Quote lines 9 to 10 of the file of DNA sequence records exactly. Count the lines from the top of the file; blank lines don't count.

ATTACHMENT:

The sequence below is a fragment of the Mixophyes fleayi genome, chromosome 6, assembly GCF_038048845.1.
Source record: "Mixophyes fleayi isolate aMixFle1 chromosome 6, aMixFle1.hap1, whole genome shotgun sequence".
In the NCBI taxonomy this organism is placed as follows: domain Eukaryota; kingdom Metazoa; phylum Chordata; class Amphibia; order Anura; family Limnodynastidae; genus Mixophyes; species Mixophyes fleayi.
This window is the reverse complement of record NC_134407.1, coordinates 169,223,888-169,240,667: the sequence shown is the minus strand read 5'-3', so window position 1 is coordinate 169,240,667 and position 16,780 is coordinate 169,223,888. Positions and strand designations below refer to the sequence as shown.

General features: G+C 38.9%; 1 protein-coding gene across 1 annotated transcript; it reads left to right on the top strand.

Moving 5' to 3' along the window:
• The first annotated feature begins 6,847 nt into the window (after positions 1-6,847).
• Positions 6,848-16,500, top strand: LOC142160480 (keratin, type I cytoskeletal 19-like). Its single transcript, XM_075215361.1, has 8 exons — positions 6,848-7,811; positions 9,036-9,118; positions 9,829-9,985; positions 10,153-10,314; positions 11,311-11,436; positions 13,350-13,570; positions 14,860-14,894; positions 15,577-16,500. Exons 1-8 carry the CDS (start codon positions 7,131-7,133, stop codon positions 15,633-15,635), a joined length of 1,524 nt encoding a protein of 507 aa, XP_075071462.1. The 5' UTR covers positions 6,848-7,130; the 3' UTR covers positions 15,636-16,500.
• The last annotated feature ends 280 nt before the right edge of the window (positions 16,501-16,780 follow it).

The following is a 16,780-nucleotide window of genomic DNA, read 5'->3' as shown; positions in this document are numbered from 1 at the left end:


• The last annotated feature ends 280 nt before the right edge of the window (positions 16,501-16,780 follow it).

The following is a 16,780-nucleotide window of genomic DNA, read 5'->3' as shown; positions in this document are numbered from 1 at the left end: